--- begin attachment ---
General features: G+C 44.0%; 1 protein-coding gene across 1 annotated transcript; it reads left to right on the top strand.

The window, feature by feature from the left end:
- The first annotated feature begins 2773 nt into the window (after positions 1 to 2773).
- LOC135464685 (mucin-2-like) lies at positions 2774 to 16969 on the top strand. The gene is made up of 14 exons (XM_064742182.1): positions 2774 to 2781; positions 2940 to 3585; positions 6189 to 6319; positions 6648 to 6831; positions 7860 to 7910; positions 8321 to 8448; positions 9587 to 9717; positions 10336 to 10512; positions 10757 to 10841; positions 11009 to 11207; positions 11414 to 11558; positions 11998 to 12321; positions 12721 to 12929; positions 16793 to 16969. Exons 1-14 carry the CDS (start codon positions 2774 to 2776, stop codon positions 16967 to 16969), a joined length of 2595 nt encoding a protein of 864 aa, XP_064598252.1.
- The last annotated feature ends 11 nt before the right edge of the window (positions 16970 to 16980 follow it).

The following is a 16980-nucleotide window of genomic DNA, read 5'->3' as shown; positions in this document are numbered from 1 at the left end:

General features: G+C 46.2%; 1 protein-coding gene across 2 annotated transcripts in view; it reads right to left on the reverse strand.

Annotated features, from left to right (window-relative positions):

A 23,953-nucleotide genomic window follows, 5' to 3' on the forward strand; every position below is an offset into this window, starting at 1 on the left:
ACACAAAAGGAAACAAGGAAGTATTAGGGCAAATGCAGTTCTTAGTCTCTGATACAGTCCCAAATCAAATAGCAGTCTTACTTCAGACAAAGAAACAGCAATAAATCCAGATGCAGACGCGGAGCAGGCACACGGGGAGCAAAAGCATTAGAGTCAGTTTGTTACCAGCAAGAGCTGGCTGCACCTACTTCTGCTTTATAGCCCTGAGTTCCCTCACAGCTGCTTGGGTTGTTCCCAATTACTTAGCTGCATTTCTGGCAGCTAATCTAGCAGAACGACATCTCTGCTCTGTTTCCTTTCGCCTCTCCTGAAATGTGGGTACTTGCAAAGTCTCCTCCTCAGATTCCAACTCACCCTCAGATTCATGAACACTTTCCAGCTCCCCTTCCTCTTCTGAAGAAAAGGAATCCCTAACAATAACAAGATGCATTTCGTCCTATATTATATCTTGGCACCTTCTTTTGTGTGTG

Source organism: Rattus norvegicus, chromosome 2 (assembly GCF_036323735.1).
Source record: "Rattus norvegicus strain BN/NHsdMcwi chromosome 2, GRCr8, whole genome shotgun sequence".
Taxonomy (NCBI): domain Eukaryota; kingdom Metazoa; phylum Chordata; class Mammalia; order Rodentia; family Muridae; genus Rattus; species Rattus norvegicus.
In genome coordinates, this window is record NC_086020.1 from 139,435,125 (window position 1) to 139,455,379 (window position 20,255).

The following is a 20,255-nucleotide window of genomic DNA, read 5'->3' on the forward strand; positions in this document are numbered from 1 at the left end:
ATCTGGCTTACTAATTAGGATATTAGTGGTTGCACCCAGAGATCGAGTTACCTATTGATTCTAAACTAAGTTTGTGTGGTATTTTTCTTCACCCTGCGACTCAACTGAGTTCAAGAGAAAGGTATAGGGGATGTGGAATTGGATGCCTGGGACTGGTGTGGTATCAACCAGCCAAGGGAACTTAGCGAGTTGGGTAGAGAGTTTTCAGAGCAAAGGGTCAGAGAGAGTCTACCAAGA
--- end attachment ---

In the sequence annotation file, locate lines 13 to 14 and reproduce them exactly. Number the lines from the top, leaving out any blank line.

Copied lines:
Taxonomy (NCBI): domain Eukaryota; kingdom Metazoa; phylum Chordata; class Mammalia; order Rodentia; family Muridae; genus Rattus; species Rattus norvegicus.
In genome coordinates, this window is record NC_086020.1 from 139,435,125 (window position 1) to 139,455,379 (window position 20,255).